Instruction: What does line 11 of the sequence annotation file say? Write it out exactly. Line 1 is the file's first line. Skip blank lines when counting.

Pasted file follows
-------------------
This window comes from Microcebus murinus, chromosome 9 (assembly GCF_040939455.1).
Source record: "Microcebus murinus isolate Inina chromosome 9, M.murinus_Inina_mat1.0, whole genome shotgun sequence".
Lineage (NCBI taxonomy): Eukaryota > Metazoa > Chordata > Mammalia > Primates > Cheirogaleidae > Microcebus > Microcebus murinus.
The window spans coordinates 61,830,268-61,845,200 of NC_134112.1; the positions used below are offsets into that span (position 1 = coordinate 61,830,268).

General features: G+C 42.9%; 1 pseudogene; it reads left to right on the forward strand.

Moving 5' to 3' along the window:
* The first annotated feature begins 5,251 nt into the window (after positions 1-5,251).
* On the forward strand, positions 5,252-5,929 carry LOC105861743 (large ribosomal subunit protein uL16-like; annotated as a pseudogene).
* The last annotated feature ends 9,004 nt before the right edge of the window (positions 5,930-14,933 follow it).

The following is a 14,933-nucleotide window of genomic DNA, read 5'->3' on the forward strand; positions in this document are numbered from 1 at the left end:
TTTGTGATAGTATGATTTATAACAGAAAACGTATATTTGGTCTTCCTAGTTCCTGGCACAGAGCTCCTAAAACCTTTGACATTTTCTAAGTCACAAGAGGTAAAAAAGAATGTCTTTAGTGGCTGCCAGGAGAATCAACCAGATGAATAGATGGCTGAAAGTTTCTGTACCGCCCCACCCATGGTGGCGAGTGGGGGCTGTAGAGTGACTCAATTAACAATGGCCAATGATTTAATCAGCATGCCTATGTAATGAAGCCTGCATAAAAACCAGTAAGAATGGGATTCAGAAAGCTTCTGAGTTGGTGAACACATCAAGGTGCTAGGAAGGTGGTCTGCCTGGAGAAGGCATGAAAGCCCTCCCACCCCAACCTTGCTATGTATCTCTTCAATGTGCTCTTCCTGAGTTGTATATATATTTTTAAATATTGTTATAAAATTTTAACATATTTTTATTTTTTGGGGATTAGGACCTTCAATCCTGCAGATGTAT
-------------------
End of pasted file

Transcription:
TTTGTGATAGTATGATTTATAACAGAAAACGTATATTTGGTCTTCCTAGTTCCTGGCACAGAGCTCCTAAAACCTTTGACATTTTCTAAGTCACAAGAGGTAAAAAAGAATGTCTTTAGTGGCTGCCAGGAGAATCAACCAGATGAATAGATGGCTGAAAGTTTCTGTACCGCCCCACCCATGGTGGCGAGTGGGGGCTGTAGAGTGACTCAATTAACAATGGCCAATGATTTAATCAGCATGCCTATGTAATGAAGCCTGCATAAAAACCAGTAAGAATGGGATTCAGAAAGCTTCTGAGTTGGTGAACACATCAAGGTGCTAGGAAGGTGGTCTGCCTGGAGAAGGCATGAAAGCCCTCCCACCCCAACCTTGCTATGTATCTCTTCAATGTGCTCTTCCTGAGTTGTATATATATTTTTAAATATTGTTATAAAATTTTAACATATTTTTATTTTTTGGGGATTAGGACCTTCAATCCTGCAGATGTAT